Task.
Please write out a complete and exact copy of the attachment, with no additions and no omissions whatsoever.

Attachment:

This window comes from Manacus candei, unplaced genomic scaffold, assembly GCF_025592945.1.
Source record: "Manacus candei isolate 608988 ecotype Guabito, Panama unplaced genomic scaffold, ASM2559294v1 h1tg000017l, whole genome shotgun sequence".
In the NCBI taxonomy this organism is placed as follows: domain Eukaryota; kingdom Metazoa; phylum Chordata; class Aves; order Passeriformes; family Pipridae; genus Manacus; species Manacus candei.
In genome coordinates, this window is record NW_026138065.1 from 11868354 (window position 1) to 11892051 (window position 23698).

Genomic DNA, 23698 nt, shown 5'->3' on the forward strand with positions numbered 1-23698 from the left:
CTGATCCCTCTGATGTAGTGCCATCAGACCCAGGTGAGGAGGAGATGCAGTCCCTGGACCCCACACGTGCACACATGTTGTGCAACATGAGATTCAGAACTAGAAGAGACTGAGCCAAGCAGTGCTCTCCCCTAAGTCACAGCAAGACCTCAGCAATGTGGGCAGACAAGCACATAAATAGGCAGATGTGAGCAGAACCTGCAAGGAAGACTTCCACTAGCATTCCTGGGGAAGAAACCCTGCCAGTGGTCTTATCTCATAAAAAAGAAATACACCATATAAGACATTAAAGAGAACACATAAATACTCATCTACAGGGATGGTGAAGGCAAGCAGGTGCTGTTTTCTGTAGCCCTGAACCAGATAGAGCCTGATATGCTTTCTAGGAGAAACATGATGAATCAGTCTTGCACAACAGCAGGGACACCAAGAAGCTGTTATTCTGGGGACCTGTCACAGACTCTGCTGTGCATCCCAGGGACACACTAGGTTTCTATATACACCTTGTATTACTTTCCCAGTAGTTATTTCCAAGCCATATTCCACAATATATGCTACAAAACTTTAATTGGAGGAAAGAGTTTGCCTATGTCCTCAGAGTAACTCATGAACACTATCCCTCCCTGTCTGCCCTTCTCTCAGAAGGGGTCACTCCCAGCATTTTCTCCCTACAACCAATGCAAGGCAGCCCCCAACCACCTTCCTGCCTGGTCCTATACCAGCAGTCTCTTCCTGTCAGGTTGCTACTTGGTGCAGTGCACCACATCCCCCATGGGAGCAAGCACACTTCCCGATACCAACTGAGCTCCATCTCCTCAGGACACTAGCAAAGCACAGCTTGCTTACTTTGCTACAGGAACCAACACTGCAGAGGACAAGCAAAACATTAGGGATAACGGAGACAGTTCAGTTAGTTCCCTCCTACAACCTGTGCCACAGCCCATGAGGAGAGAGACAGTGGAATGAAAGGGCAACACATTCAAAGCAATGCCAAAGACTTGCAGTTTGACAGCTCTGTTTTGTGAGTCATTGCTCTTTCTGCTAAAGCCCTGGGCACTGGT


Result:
This window comes from Manacus candei, unplaced genomic scaffold, assembly GCF_025592945.1.
Source record: "Manacus candei isolate 608988 ecotype Guabito, Panama unplaced genomic scaffold, ASM2559294v1 h1tg000017l, whole genome shotgun sequence".
In the NCBI taxonomy this organism is placed as follows: domain Eukaryota; kingdom Metazoa; phylum Chordata; class Aves; order Passeriformes; family Pipridae; genus Manacus; species Manacus candei.
In genome coordinates, this window is record NW_026138065.1 from 11868354 (window position 1) to 11892051 (window position 23698).

Genomic DNA, 23698 nt, shown 5'->3' on the forward strand with positions numbered 1-23698 from the left:
CTGATCCCTCTGATGTAGTGCCATCAGACCCAGGTGAGGAGGAGATGCAGTCCCTGGACCCCACACGTGCACACATGTTGTGCAACATGAGATTCAGAACTAGAAGAGACTGAGCCAAGCAGTGCTCTCCCCTAAGTCACAGCAAGACCTCAGCAATGTGGGCAGACAAGCACATAAATAGGCAGATGTGAGCAGAACCTGCAAGGAAGACTTCCACTAGCATTCCTGGGGAAGAAACCCTGCCAGTGGTCTTATCTCATAAAAAAGAAATACACCATATAAGACATTAAAGAGAACACATAAATACTCATCTACAGGGATGGTGAAGGCAAGCAGGTGCTGTTTTCTGTAGCCCTGAACCAGATAGAGCCTGATATGCTTTCTAGGAGAAACATGATGAATCAGTCTTGCACAACAGCAGGGACACCAAGAAGCTGTTATTCTGGGGACCTGTCACAGACTCTGCTGTGCATCCCAGGGACACACTAGGTTTCTATATACACCTTGTATTACTTTCCCAGTAGTTATTTCCAAGCCATATTCCACAATATATGCTACAAAACTTTAATTGGAGGAAAGAGTTTGCCTATGTCCTCAGAGTAACTCATGAACACTATCCCTCCCTGTCTGCCCTTCTCTCAGAAGGGGTCACTCCCAGCATTTTCTCCCTACAACCAATGCAAGGCAGCCCCCAACCACCTTCCTGCCTGGTCCTATACCAGCAGTCTCTTCCTGTCAGGTTGCTACTTGGTGCAGTGCACCACATCCCCCATGGGAGCAAGCACACTTCCCGATACCAACTGAGCTCCATCTCCTCAGGACACTAGCAAAGCACAGCTTGCTTACTTTGCTACAGGAACCAACACTGCAGAGGACAAGCAAAACATTAGGGATAACGGAGACAGTTCAGTTAGTTCCCTCCTACAACCTGTGCCACAGCCCATGAGGAGAGAGACAGTGGAATGAAAGGGCAACACATTCAAAGCAATGCCAAAGACTTGCAGTTTGACAGCTCTGTTTTGTGAGTCATTGCTCTTTCTGCTAAAGCCCTGGGCACTGGT